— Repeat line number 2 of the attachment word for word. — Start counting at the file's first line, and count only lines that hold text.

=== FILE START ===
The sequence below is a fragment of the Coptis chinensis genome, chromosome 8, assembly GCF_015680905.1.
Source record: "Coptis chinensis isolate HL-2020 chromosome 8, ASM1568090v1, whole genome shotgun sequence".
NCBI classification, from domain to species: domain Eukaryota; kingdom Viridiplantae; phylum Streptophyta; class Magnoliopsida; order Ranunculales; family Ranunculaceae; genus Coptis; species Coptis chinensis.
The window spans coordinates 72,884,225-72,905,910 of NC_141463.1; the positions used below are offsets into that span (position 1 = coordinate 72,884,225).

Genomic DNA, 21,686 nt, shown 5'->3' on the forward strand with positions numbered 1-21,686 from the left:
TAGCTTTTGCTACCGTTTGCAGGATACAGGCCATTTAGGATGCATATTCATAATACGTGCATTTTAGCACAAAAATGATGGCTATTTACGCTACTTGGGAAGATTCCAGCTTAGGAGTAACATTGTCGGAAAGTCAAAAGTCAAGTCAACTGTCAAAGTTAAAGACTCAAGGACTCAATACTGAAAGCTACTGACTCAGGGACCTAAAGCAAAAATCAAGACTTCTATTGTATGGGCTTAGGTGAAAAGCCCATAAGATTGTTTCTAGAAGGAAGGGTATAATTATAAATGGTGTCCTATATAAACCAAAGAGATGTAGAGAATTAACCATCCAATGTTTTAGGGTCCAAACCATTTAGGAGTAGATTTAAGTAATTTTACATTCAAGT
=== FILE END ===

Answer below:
Source record: "Coptis chinensis isolate HL-2020 chromosome 8, ASM1568090v1, whole genome shotgun sequence".